We Believe…

Medical Infrared Imaging is the most accurate way to observe temperature variations and patterns on all regions of the body.

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We believe in the power of inflammation detection!

Thermography is used to determine areas of the body that have irregular blood flow and it is used as an adjunct method of screening. Every person deserves the truth about their state of health.  Instead of waiting for symptoms to manifest and a disease process to be diagnosed, Infrared Imaging gives you a very early look at the most important indicator of a potential health problem – Inflammation.

Inflammation is the reaction of a part of the body to injury or infection, characterized by swelling, heat, redness, and pain. The process includes increased blood flow with an influx of white blood cells and other chemical substances that facilitate healing.

What is infrared?

In 1800 the astronomer Sir William Herschel discovered infrared light while exploring the relationship between heat and light. Herschel used a prism to split a beam of sunlight into a spectrum and then placed a thermometer in each of the bands of light. When he placed the thermometer just outside the red band, where there was no visible color, the temperature rose, as if light were shining on the thermometer. Further experiment showed that this invisible radiation behaved like visible light in many ways; for example, it could be reflected by a mirror. Infrared radiation is simply electromagnetic radiation with a lower frequency than visible light, having longer wavelengths of 0.7 micrometer to 1 millimeter. Ultraviolet radiation, like infrared radiation, lies just outside the visible part of the spectrum, but with higher frequencies; some animals, such as bees, are capable of seeing such radiation. Both infrared and ultraviolet radiation are often referred to as forms of light, though they cannot be seen by human beings. Heat energy is often transferred in the form of infrared radiation, which is given off from an object as a result of molecular collisions within it. Molecules typically have a characteristic infrared absorption spectrum, and infrared spectroscopy is a common technique for identifying the molecular structure of substances. Astronomers similarly analyze the infrared radiation emitted by celestial bodies to determine their temperature and composition.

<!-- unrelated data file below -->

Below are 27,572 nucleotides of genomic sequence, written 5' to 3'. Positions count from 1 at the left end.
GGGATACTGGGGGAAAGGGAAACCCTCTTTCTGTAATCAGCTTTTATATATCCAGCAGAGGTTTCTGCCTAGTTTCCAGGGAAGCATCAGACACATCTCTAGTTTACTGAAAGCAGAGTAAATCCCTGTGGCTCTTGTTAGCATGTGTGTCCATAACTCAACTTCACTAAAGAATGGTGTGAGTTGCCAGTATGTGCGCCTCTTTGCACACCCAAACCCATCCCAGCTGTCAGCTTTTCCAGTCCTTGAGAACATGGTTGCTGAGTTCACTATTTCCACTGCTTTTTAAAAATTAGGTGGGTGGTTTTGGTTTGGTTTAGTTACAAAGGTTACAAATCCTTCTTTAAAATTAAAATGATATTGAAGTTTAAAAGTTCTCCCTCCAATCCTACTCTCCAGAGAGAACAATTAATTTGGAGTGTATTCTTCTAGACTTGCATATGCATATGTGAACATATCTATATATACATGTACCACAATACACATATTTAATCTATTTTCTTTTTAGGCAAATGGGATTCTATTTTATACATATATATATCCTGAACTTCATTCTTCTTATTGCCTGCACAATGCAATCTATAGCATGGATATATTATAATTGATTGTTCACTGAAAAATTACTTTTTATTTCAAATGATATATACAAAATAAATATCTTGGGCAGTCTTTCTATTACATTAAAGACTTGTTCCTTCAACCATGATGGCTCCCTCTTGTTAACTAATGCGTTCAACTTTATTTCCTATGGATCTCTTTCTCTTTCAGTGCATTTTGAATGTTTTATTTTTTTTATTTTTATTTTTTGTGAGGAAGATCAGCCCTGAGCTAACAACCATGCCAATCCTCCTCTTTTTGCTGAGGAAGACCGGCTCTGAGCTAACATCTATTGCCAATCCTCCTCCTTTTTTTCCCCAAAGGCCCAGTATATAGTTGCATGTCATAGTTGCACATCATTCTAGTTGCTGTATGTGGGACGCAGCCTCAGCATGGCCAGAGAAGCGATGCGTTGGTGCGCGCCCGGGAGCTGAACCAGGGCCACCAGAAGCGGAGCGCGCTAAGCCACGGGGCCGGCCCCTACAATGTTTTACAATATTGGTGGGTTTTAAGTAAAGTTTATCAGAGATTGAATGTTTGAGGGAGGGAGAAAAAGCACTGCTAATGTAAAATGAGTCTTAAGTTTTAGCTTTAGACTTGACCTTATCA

The history behind the Infrared camera.

In 1929, Hungarian physicist Kálmán Tihanyi invented the infrared-sensitive (night vision) electronic television camera for anti-aircraft defense in Britain.[7] The first thermographic cameras began with the development of the first infrared line scanner. This was created by the US military and Texas Instruments in 1947[8][not in citation given] and took one hour to produce a single image. While several approaches were investigated to improve the speed and accuracy of the technology, one of the most crucial factors dealt with scanning an image, which the AGA company was able to commercialize using a cooled photoconductor.[9]

The first infrared linescan system was the British Yellow Duckling of the mid 1950s.[10] This used a continuously rotating mirror and detector, with Y axis scanning by the motion of the carrier aircraft. Although unsuccessful in its intended application of submarine tracking by wake detection, it was applied to land-based surveillance and became the foundation of military IR linescan.

This work was further developed at the Royal Signals and Radar Establishment in the UK when they discovered mercury cadmium telluride could be used as a conductor that required much less cooling. Honeywell in the United States also developed arrays of detectors which could cool at a lower temperature, but they scanned mechanically. This method had several disadvantages which could be overcome using an electronically scanning system. In 1969 Michael Francis Tompsett at English Electric Valve Company in the UK patented a camera which scanned pyro-electronically and which reached a high level of performance after several other breakthroughs throughout the 1970s.[11] Tompsett also proposed an idea for solid-state thermal-imaging arrays, which eventually led to modern hybridized single-crystal-slice imaging devices.[